In a fourth embodiment shown in FIG. 7, a lens function of the second lens array 5 is divided and used together with a superposition lens 33. This brings an advantage that the lenses can be more easily and inexpensively manufactured since the focal length can be set by an optical system including the field lens 14 and the superposition lens 33.

As described above, most intensive rays in the energy intensity distribution of the light from the light source are incident on the optical image combiner at a specified incident angle. Accordingly, if the focal length of the lens is set such that the most intensive rays at the center of the light energy intensity distribution which contribute most to the projected image are incident on, e.g., the coating surface of the optical image combiner at 45 there is no influence of the incident angle dependency of the cutoff value of the coating surface. Therefore, the color nonuniformity of the projected image can be suppressed without making the maintenance of the coating characteristic difficult and increasing the number of parts as in the prior art.

Further, since the focal length f1 of the field lenses are set within a range of {(D+d)/D}L≦f1≦{D/(D−d)}L longer than the usual set length L, the rays from the center of the energy distribution at the aperture of the first lens array are incident as parallel rays on the dichroic prism, and the rays from one end of the liquid crystal panel and the rays from the other end are influenced in substantially the same manner by the dichroic coating surface. Therefore, the color nonuniformity of the projected image can be suppressed without making the maintenance of the coating characteristic difficult or increasing the number of parts such as a cutoff filter for preventing a color nonuniformity as in the prior art.

Although the present invention has been fully described by way of example with reference to the accompanying drawings, it is to be understood that various changes and modifications will be apparent to those skilled in the art. Therefore, unless otherwise such changes and modifications depart from the scope of the present invention, they should be construed as being included therein.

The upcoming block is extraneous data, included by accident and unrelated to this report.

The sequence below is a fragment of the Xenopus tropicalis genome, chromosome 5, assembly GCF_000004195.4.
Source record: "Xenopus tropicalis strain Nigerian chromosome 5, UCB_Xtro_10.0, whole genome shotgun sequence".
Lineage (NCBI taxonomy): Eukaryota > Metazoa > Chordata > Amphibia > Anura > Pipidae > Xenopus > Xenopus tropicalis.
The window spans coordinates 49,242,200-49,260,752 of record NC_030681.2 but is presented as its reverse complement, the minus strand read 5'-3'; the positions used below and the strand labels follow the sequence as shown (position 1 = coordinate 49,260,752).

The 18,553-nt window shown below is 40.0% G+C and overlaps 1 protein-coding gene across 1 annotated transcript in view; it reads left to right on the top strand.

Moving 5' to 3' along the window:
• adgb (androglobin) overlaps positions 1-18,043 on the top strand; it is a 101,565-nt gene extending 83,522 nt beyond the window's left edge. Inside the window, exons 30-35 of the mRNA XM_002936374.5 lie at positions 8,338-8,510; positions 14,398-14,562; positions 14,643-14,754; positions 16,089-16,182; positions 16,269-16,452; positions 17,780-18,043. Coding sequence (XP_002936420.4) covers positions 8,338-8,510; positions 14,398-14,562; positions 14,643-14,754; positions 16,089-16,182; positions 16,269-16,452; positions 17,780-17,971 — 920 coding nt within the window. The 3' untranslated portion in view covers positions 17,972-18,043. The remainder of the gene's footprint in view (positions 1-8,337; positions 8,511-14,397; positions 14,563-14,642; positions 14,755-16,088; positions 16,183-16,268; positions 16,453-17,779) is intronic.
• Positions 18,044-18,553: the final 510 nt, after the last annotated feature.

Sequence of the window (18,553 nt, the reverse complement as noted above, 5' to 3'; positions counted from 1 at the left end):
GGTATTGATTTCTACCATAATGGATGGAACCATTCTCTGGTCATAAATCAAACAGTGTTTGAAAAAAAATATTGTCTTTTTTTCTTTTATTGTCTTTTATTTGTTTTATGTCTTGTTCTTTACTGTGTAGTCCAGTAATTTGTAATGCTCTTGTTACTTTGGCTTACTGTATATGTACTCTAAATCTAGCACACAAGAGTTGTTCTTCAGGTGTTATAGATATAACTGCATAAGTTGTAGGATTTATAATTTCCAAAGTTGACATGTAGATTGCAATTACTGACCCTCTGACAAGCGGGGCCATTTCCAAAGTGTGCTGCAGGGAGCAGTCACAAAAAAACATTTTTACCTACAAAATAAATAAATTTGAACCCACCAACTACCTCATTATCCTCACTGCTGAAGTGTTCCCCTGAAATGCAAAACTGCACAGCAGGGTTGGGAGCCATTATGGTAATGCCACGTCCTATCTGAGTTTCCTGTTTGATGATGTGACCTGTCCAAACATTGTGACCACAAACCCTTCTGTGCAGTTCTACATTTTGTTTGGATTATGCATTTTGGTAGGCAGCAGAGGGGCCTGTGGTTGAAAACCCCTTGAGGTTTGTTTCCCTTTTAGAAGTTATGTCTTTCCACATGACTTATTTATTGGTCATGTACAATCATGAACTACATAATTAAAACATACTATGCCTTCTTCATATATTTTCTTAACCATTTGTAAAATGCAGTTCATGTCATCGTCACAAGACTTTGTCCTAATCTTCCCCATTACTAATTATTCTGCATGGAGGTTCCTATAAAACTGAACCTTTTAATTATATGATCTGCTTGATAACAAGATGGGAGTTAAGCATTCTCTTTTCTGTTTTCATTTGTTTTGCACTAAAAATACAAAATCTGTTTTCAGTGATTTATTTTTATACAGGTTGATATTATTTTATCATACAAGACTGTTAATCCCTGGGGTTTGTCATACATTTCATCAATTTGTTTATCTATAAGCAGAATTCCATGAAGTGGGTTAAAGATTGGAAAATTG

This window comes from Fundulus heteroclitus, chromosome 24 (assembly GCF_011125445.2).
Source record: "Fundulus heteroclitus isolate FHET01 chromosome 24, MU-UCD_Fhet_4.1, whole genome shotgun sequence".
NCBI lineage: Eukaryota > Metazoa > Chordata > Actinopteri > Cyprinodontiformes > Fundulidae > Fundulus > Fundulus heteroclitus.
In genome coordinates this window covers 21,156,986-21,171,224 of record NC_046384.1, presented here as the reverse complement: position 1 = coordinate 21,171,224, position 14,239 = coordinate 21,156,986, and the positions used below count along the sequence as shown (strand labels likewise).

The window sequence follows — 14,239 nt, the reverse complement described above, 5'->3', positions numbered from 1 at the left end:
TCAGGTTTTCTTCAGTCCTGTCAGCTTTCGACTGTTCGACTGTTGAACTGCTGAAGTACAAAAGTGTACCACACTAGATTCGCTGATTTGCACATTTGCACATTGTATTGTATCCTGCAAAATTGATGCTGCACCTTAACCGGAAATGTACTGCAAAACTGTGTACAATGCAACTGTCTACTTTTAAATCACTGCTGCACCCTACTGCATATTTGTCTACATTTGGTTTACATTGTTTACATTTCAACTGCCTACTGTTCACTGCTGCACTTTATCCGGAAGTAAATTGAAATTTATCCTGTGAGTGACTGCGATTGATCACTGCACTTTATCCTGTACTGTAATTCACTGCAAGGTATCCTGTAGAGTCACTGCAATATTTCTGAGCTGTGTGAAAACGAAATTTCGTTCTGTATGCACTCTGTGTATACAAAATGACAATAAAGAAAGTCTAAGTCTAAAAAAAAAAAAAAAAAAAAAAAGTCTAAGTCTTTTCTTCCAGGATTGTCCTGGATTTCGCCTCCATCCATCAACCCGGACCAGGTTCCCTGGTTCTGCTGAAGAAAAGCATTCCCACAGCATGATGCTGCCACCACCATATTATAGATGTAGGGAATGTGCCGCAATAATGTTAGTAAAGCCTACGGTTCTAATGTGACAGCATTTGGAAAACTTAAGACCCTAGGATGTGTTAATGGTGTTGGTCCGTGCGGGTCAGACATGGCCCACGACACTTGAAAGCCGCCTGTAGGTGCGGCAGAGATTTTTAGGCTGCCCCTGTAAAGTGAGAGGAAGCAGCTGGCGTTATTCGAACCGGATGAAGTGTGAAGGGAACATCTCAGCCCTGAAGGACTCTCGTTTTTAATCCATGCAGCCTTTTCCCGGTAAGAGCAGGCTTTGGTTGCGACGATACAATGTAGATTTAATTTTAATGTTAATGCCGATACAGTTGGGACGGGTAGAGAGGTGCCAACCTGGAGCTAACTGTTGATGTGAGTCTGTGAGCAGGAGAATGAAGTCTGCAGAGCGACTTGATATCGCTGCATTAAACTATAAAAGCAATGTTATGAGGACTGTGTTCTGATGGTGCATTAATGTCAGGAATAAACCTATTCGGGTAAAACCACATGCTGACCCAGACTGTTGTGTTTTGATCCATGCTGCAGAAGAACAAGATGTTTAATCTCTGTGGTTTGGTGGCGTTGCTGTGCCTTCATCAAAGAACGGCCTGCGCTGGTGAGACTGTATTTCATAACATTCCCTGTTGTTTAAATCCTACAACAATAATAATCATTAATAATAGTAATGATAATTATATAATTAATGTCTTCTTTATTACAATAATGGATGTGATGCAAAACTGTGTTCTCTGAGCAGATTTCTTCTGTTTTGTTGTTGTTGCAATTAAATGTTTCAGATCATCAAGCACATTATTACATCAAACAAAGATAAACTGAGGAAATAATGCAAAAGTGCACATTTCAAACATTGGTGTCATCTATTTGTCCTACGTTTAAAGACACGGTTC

Patent Citations
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US5626409 *Mar 16, 1994May 6, 1997Seiko Epson CorporationProjection-type display apparatus
US5786874Jul 1, 1996Jul 28, 1998Mitsubishi Denki Kabushiki KaishaLiquid crystal projector with condenser lenses for blue and green panels only or the red panel condenser lens focal length being largest
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Referenced by
Citing PatentFiling datePublication dateApplicantTitle
US6471356 *Aug 11, 2000Oct 29, 2002Infocus CorporationPortable image projection system having reduced weight and profile
US7021765Mar 1, 2004Apr 4, 2006Canon Kabushiki KaishaIllumination optical system and projection display optical system
US7232223Feb 17, 2006Jun 19, 2007Canon Kabushiki KaishaIllumination optical system and projection display optical system
Classifications
U.S. Classification353/31, 348/E09.027, 353/102, 353/38
International ClassificationH04N5/74, G02F1/13, G02B27/18, G02F1/1335, G02F1/13357, G03B33/12, H04N9/31
Cooperative ClassificationH04N9/3197, G02B27/0927, H04N9/3105, G02B27/0961
European ClassificationG02B27/09H, G02B27/09S2L1, H04N9/31A1, H04N9/31V
Legal Events
DateCodeEventDescription
Dec 4, 2013FPAYFee payment
Year of fee payment: 12
Dec 2, 2009FPAYFee payment
Year of fee payment: 8
Dec 9, 2005FPAYFee payment
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Oct 20, 1998ASAssignment
Owner name: MINOLTA CO., LTD., JAPAN
Free format text: ASSIGNMENT OF ASSIGNORS INTEREST;ASSIGNOR:SAWAI, YASUMASA;REEL/FRAME:009538/0023
Effective date: 19980924